How Are Stowaways Sneaking Onto Airplanes in 2024?

A man was recently found guilty of being a stowaway on a recent flight. Here's how this happens.

In season one, episode 13 of the hit USA series Monk, the premise of the murder mystery that the long suffering Adrian Monk must solve involves a passenger sneaking onto the airplane disguised as a different person. I won't give the whole story away (it's a fun watch), but I always found that this woman's ability to sneak onto the plane was a bit suspicious. I mean, the episode aired in October 2002, just over a year after 9/11. Security wasn't exactly lax.

But even in 2024, it turns out it's actually still possible for a person to board an airplane without a ticket. Back on November 4, 2023, a 46-year-old man named Sergey Vladimirovich Ochigava boarded a plane in Denmark headed for Los Angeles. On January 27, he was found guilty of being a stowaway and can face up to five years in federal prison, according to the New York Post.

The big question? How did a man sneak onto an airplane traveling internationally in 2024? Speaking with Rich Davis, senior security advisor at security company International SOS, we got into just how possible it is to actually sneak on an airplane on a flight. For starters, it is an incredibly rare occurrence Davis described as a "periodic multi-million-to-one event" that is part of government and airline security training processes.

"When things happen, the stories are told over and over again to try to minimize recurrence," Davis told Thrillist. "There's always a possibility that there's a breakdown somewhere in the process and it always rises to the attention of people to the media, to the airlines, to the airports, to the government."

No humans are perfect

As for the specific recent incident involving Ochigava, Davis outlined the fact that we still don't have the exact details on how he was able to board the plane—human error may have been a factor. "Mistakes or failures that happen—that is possible," Davis said. "It's also possible that there were no human errors here."

The type of error that allows a successful stowaway situation to happen is very dependent on the circumstances. Famed "serial stowaway" Marilyn Hartmann stowed away on at least 22 flights, and did so by exploiting various weaknesses in airport security. She often simply found ways to walk through TSA without a boarding pass. In a 2021 television interview, she said that she was once able to simply follow through another person carrying a bag, because everyone assumed she was with the other person.

It's these kinds of human errors that could have allowed Ochigava to make it onto the LAX-bound flight without a boarding pass. Davis speculated that it could have simply been a matter of the man observing gate agents and finding a weakness in the boarding security process so that he could exploit it. "Airport security, airline security around the world is based on layer after layer after layer of processes because there is human error," Davis said.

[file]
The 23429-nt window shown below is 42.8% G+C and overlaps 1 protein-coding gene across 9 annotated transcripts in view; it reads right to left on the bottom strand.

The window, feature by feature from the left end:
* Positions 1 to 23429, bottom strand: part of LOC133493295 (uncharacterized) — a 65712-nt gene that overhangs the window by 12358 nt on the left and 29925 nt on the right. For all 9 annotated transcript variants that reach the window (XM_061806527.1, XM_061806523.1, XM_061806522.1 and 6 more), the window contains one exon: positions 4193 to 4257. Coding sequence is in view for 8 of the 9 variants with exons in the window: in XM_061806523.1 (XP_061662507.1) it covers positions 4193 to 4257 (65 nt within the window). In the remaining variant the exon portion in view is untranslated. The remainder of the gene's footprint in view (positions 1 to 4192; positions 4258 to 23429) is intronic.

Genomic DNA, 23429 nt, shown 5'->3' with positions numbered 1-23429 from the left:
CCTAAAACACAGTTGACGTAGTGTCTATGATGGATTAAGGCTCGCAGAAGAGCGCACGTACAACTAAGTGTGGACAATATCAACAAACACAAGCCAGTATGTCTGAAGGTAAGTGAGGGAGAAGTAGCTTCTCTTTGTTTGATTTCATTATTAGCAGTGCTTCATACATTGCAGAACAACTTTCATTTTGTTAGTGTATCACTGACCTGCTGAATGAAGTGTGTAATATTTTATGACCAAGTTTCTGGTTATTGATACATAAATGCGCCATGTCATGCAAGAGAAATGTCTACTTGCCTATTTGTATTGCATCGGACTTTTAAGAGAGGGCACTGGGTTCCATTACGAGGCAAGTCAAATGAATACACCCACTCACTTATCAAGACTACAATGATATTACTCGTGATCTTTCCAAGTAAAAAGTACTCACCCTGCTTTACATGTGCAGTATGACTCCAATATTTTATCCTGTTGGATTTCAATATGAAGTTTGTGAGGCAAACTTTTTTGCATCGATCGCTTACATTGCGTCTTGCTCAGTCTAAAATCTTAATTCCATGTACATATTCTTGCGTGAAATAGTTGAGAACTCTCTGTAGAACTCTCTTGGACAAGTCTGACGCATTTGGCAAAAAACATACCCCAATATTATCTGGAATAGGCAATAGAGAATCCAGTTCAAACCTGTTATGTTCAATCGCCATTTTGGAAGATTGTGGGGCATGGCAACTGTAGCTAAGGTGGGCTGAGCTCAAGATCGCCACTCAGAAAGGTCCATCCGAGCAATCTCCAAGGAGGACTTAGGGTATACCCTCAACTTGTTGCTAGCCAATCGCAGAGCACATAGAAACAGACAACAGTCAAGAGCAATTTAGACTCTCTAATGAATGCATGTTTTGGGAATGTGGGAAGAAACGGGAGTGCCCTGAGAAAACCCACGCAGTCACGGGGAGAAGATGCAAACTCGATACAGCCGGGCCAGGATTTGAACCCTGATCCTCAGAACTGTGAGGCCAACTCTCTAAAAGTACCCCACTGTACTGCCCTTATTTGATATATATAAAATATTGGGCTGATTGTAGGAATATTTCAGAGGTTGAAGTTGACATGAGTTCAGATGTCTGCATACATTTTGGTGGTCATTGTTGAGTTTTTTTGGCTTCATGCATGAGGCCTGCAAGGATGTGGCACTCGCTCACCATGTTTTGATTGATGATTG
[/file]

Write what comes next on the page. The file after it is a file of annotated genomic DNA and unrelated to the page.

Technology will help

But, as the airport security process becomes more and more linked to advancing technology, it will be less likely—even as it is already incredibly rare—that this method of sneaking onto an airplane is possible.

"Technology is continuously improving and continuously making it more and more difficult for people that have ill intent to accomplish what they're trying to do, whether it's X-ray machines, metal detection, liquid detection, all of the above," Davis explained.

Some parts of the security process are still going to rely on the diligence of security workers, even as technology advances. Real ID is a perfect example of this. The forms of identification will never be more sophisticated than they will be when that requirement first goes into effect. But it's not going to change the requirement of showing our boarding pass to a TSA officer to get past the checkpoint.

"Real ID is a very, very good enhancement that once in place really assists the TSA at the point where we are presenting our ticket and our ID. It won't necessarily enhance the gate boarding process at this juncture, right?"

So maybe with all of this new technology Monk's murder suspect wouldn't have been able to sneak onto the airplane at all. But, it is still possible we might see one or two stories about passengers intentionally sneaking onto flights in the near future—and we will certainly keep hearing about people who accidentally got on the wrong flight. That's human error we can count on.

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Opheli Garcia Lawler is a Staff Writer on the News team at Thrillist. She holds a bachelor's and master's degree in Journalism from NYU's Arthur L. Carter Journalism Institute. She's worked in digital media for eight years, and before working at Thrillist, she wrote for Mic, The Cut, The Fader, Vice, and other publications. Follow her on Twitter @opheligarcia and Instagram @opheligarcia.